|Ofsted Inspection Rating||Good|
|Address||The Annexe, Great Abington Primary School, High Street, Great Abington, Cambridgeshire, CB21 6AE|
|Type||Childcare on Non-Domestic Premises, Sessional day care|
|Catchment Area Indicator Available||No|
|Last Distance Offered Available||No|
Highlights from Latest Full Inspection (29 January 2020)
There may have been more recent inspections such as monitoring visits or short inspections. For details of all inspections, please view this provider on our map here.
What is it like to attend this early years setting?
The provision is good
Staff welcome children warmly by name as they arrive, which makes children feel valued. Children show their independence as they hang up their coats and find their names for the registration board. Staff and children enjoy affectionate relationships and children clearly feel happy and safe at pre-school. Children seek comfort from staff when needed, and snuggle up alongside them at group story times. Children behave well overall. They join in cooperative games, such as making puzzles. Staff praise children warmly when they show kind, sharing attitudes to give them a sense of pride. Children develop a good sense of their own safety. They learn to navigate obstacles outdoors and assess risks when climbing on play equipment.Children develop a real interest in books and independently select them. They thoroughly enjoy story times, where stories are expertly read by enthusiastic staff. Children become wrapped up in the stories, join in with repeated refrains and speculate confidently on what happens next. Staff help children to learn more about the wider world. They look at videos of Chinese dragons dancing together and recreate their own dragon head from boxes and collage materials. Children use a tablet computer to listen to Chinese music and perform their own dragon dance. Staff build on children’s prior knowledge as they discuss how each of them marked Chinese New Year.
What does the early years setting do well and what does it need to do better?
Staff speak highly of the support they receive from managers and the management committee. They have regular meetings where they can discuss their ideas and plan professional development. Staff clearly enjoy their work. They say they feel part of a team and value their colleagues’ support and advice. They are encouraged to observe each other’s interactions with children and improve their teaching practice.Staff expertly teach children to use mathematics in their play. Children confidently identify and point out specific numbers around them. They use and understand mathematical terms. For example, children lift up noodles with chopsticks and consider how long or short they are. Staff draw shapes on the paving with chunky chalks and children spontaneously name them and count them out loud.Staff build strong partnerships with parents from the outset. They offer new parents home visits and invite them to attend sessions to settle their children in. Parents receive regular updates on their children’s progress. They borrow resources that help them to extend children’s learning at home, such as story boxes and books. Parents say staff know their children well and are warm and approachable.Children benefit from a good-sized outdoor area. They spend long periods of time outside and thoroughly enjoy the physical play opportunities, such as digging with spades and riding scooters. Staff encourage children to be active every day. For example, children join in with energetic exercises each morning before they begin their pre-school day. Staff have noticed this is already having a positive impact on children’s behaviour and their overall well-being.Children have time during their day to choose plentiful, good-quality, accessible resources. However, staff do not always model the best use of resources, and at times, the environment can become untidy and disorganised. Children sometimes cannot find what they need. This leads to them becoming disengaged from otherwise purposeful and effective learning experiences.Children have good opportunities to become familiar with the school. They use the school grounds for play and take part in school events. This helps them get ready for their move into Reception class. Teachers from other schools visit during the summer term so children who are not moving into the host school have similar support.Staff plan the curriculum so that it effectively covers all areas of learning. However, they do not always fully consider individual children’s specific interests when planning activities led by adults. Children are not always enticed by what is on offer, which occasionally affects their enthusiasm to join in with those activities.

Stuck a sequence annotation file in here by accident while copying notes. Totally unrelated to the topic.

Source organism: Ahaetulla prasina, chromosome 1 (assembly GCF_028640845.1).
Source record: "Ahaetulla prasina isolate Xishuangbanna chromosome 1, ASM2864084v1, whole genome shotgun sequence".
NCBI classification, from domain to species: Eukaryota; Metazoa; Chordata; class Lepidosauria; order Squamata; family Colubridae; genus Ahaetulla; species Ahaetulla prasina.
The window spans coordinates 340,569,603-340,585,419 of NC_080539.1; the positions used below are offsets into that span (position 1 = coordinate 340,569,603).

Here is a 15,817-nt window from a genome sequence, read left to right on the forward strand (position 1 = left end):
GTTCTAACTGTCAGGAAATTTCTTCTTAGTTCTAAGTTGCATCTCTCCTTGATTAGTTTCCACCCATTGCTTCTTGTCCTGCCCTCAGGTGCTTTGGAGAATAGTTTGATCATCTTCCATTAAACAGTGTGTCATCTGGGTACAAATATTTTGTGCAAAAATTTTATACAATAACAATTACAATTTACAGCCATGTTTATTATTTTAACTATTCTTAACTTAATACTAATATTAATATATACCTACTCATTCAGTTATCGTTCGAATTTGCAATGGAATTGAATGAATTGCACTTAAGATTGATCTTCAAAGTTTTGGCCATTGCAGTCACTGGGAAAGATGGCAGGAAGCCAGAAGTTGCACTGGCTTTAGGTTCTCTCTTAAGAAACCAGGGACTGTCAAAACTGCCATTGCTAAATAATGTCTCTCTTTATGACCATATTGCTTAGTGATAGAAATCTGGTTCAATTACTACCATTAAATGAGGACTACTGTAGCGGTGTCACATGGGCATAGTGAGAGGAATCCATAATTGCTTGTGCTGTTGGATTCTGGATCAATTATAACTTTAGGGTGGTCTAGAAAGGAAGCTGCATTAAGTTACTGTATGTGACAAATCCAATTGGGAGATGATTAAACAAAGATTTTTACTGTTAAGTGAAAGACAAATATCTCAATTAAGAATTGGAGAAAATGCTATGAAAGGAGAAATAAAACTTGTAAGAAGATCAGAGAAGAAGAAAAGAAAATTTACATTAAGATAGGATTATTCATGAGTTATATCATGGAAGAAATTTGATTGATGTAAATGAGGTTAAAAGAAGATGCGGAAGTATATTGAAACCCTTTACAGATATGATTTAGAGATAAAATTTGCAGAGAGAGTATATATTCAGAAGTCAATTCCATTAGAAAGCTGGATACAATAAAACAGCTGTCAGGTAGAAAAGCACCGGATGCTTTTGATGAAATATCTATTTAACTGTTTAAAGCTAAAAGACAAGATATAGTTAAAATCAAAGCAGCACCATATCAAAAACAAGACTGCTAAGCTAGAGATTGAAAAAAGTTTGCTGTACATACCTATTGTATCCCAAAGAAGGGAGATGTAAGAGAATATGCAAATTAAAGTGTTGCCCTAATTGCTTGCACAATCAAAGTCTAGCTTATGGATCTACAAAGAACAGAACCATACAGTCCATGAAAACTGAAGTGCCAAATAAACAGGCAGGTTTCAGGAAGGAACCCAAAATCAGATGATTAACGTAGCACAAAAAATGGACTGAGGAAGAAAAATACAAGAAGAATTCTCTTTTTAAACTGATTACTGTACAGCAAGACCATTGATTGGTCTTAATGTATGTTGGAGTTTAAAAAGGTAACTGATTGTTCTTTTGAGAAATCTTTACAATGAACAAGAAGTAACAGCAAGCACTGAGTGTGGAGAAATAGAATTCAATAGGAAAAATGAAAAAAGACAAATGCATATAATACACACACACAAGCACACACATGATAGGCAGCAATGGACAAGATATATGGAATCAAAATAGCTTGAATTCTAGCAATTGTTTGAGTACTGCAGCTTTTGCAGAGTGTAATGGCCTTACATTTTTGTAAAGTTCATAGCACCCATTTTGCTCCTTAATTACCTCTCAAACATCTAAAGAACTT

The arrangements for safeguarding are effective.Managers, committee members and staff have a good understanding of their responsibilities to safeguard children. They know the procedures to follow if an allegation is made against a member of staff. Staff implement strict policies for their use of mobile phones and social media. All undergo regular training to refresh their knowledge of child protection procedures. Managers have good links with other agencies, such as the children’s centre, that help to promote children’s welfare.
What does the setting need to do to improve?
To further improve the quality of the early years provision, the provider should: model to children how resources are handled with care and that everything has a place, so children know where things are and can find what they need nembed the implementation of the curriculum so that all staff have a consistent and common understanding of how to make the very best use of children’s specific interests and aptitudes.